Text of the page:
The committee believes if the Soviets were innocent, there was no reason why they should not have admitted to the Poles that their officers had fallen into German hands. But if they were guilty, they had a cogent reason for not telling such a story. So long as the Soviets insisted they didn't know the whereabouts of the Polish officers, nobody could prove they were dead.


The Polish Government's search for the missing officers came to an abrupt end on April 13, 1943, when the following Berlin broadcast by the Germans shocked the world:

"From Smolensk comes news that the native population has revealed to German authorities the spot where in secret mass executions the Bolsheviks murdered 10,000 Polish officers. German authorities made a horrible discovery. They found a pit 28 meters long and 16 meters wide in which, 12 deep, lay, the bodies of 3,000 Polish officers. In full uniform, in some cases shackled, all had wounds from pistol bullets in the back of the neck. Search and discovery of other pits continue."

This German announcement was followed by an intense campaign of Nazi propaganda aimed at the political exploitation of the discovery.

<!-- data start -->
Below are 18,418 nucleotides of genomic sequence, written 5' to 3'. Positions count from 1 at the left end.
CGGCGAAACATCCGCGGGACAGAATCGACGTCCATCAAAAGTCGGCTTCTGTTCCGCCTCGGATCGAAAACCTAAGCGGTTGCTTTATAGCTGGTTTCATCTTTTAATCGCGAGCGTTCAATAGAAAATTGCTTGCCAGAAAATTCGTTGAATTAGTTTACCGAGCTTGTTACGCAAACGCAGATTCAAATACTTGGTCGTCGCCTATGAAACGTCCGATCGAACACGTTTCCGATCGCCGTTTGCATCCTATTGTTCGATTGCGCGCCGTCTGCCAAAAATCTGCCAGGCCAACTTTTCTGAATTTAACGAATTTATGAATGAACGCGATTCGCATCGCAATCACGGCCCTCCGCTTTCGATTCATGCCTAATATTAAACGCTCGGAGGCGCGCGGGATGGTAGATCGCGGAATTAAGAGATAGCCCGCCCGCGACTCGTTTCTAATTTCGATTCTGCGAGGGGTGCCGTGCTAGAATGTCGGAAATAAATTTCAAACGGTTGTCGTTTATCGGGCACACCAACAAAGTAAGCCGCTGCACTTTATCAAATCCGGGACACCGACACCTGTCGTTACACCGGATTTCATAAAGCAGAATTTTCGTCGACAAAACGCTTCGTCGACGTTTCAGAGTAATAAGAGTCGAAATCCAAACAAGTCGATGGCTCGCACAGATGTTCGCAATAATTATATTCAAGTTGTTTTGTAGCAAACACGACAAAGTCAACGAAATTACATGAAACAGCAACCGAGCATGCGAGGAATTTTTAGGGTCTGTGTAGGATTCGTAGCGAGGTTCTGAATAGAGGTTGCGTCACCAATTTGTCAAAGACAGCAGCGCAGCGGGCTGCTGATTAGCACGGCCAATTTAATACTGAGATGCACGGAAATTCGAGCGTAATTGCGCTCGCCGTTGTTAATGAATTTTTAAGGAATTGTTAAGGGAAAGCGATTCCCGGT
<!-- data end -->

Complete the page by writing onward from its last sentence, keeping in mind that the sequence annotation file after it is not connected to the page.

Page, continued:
German Foreign Office documents which were captured by the Allies and turned over to the United States and Britain for joint custody were traced by the committee in England. These documents which are included in part V of the public hearings clearly show that Goebbels and other top Nazi officials had given instructions to exploit the propaganda value of this discovery to its fullest.

These documents also show the desperate efforts made by the Nazis to persuade the International Committee of the Red Cross to make an impartial investigation of the shocking discovery.
Hitler himself is quoted as having instructed his Foreign Office to use every means to get an investigation by the International Red Cross. One of the documents states:

"In following up the invitation issued by the German Red Cross to Geneva, that the International Red Cross should take part in the identification of the Russian atrocities against Polish officers, the Fьhrer tonight ordered an actual invitation to be dispatched to Geneva by the German Red Cross. This extra invitation is to be signed by the Duke of Coburg so that the weight of his international name should be used."